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Notes from ICANN CEO’s Visit to China

I travelled with Rod Beckstrom to Beijing on 2-3 March for talks with the Ministry of Industry and Information Technology, Industry leaders and CNNIC, the China Internet information Network. Apart from a brief visit to Europe at end 2009 this was Rod’s first major bilateral visit since he was appointed President and CEO. A quite deliberate choice in recognition of ICANN’s strengthening ties with China since her return to the GAC last year.

During the visit Rod attended a NomComm outreach event designed to encourage greater participation. See pictures below. Organised by the charming and effective Professor Xue Hong, Director of the Institute for Internet policy at Beijing Normal University and in the presence of Madam Qiheng Hu, President of the Internet Society of China. The event was very kindly sponsored by CNNIC, whose Director General, Dr. Wei Mao, also made a very positive contribution to our efforts to encourage greater Chinese participation in our multi-stakeholder model.

The event was both interesting and fun, bringing together a good cross section of the Internet ecosphere in China. Moreover Prof. Hong tells me she has, in her roll of NomComm coordinator, already received several indications of interest from potential volunteers.

Nick Thorne

(For those who haven’t come across him, Nick is International Relations Adviser to Rod in his role as President and CEO).

ICANN CEO Visits China

ICANN CEO Visits China


    Domain Name System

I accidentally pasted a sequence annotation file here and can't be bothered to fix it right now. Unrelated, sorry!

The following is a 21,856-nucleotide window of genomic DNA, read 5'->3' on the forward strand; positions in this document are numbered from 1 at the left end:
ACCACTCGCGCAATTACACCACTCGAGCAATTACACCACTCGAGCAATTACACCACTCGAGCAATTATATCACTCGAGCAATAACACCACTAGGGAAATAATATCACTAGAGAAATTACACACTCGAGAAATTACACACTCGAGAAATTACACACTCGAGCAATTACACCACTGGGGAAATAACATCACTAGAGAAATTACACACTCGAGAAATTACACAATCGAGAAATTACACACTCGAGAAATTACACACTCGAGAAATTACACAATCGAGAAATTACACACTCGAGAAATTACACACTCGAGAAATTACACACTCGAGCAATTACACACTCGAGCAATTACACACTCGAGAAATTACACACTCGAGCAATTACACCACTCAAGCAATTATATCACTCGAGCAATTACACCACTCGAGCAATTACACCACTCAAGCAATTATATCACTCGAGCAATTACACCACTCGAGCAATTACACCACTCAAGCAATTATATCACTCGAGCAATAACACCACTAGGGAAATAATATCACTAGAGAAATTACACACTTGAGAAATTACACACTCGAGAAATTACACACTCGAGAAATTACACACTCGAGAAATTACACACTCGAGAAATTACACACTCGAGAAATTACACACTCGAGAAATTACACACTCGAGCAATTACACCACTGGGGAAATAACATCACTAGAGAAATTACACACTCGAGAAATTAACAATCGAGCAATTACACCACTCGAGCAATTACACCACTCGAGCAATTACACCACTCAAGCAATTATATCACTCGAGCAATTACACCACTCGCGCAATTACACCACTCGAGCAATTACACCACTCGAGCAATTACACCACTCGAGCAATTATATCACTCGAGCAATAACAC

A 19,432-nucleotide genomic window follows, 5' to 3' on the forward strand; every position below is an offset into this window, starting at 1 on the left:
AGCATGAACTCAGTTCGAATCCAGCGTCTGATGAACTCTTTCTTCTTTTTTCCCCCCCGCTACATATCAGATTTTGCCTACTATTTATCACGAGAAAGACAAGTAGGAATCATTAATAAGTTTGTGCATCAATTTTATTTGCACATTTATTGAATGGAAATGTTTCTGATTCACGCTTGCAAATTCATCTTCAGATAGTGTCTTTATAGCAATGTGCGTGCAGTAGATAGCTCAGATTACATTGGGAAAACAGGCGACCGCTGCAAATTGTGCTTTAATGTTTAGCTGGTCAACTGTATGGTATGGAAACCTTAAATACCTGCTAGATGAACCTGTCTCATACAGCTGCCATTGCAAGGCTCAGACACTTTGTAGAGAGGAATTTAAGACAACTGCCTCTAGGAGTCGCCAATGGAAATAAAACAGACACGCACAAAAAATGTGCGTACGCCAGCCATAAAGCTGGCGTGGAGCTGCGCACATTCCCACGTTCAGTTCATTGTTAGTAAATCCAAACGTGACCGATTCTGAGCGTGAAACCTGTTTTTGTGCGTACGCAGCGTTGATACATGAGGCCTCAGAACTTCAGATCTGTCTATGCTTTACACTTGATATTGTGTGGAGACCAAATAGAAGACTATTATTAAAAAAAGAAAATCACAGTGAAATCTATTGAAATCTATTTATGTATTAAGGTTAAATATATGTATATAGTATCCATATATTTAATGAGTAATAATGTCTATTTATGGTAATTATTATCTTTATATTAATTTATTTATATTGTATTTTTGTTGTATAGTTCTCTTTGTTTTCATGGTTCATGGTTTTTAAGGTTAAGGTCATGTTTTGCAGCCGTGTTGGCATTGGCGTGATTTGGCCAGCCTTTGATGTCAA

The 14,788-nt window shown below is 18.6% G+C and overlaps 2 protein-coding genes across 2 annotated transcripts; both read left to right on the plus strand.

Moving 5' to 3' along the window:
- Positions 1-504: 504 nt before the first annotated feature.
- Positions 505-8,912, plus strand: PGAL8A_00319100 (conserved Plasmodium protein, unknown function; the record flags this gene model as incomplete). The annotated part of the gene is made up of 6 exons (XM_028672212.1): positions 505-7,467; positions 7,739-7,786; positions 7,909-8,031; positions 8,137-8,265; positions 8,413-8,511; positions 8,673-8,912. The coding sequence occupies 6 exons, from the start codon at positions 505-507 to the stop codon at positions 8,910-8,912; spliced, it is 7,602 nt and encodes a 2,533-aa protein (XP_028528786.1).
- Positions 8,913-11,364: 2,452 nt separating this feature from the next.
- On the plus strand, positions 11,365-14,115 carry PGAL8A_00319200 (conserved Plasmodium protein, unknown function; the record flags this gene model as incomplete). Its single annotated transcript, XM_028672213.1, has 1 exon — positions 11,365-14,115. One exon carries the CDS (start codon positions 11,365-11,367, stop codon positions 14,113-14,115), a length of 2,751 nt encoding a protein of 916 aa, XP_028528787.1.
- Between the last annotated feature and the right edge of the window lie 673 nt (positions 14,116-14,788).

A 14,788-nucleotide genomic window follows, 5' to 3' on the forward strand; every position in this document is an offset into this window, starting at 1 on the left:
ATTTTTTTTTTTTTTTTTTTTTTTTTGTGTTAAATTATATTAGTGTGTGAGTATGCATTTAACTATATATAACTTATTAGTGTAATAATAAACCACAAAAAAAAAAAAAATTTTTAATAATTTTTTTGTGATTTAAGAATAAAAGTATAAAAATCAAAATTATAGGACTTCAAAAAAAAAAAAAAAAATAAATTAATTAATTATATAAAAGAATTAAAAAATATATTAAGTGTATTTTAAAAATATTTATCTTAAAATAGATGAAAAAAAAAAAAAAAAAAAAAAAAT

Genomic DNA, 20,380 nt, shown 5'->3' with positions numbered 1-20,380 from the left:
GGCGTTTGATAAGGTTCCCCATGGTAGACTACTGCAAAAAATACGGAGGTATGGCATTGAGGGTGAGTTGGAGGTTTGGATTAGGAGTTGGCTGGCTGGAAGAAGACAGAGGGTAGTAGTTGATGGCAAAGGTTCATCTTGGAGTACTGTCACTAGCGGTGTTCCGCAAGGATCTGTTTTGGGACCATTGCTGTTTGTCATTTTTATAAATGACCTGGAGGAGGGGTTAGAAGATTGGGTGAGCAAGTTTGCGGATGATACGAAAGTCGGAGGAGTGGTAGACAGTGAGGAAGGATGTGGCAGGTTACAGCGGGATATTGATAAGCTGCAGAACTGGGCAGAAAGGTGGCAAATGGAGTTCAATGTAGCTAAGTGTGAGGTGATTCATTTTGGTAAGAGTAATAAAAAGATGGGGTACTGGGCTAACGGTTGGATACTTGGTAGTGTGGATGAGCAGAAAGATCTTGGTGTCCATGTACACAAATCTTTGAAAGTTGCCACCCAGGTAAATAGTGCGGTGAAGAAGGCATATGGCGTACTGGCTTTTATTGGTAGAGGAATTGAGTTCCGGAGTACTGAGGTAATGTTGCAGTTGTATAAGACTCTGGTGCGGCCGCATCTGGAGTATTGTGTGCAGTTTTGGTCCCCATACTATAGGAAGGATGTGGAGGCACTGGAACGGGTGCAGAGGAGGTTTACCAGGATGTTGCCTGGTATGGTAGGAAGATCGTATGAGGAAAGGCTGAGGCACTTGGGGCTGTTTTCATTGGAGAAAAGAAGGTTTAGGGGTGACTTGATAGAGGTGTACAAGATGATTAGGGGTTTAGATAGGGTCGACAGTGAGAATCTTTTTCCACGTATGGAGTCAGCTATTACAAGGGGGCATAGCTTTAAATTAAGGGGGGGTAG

Internationalized Domain Name ,IDN,"IDNs are domain names that include characters used in the local representation of languages that are not written with the twenty-six letters of the basic Latin alphabet ""a-z"". An IDN can contain Latin letters with diacritical marks, as required by many European languages, or may consist of characters from non-Latin scripts such as Arabic or Chinese. Many languages also use other types of digits than the European ""0-9"". The basic Latin alphabet together with the European-Arabic digits are, for the purpose of domain names, termed ""ASCII characters"" (ASCII = American Standard Code for Information Interchange). These are also included in the broader range of ""Unicode characters"" that provides the basis for IDNs. The ""hostname rule"" requires that all domain names of the type under consideration here are stored in the DNS using only the ASCII characters listed above, with the one further addition of the hyphen ""-"". The Unicode form of an IDN therefore requires special encoding before it is entered into the DNS. The following terminology is used when distinguishing between these forms: A domain name consists of a series of ""labels"" (separated by ""dots""). The ASCII form of an IDN label is termed an ""A-label"". All operations defined in the DNS protocol use A-labels exclusively. The Unicode form, which a user expects to be displayed, is termed a ""U-label"". The difference may be illustrated with the Hindi word for ""test"" — परीका — appearing here as a U-label would (in the Devanagari script). A special form of ""ASCII compatible encoding"" (abbreviated ACE) is applied to this to produce the corresponding A-label: xn--11b5bs1di. A domain name that only includes ASCII letters, digits, and hyphens is termed an ""LDH label"". Although the definitions of A-labels and LDH-labels overlap, a name consisting exclusively of LDH labels, such as"""" is not an IDN."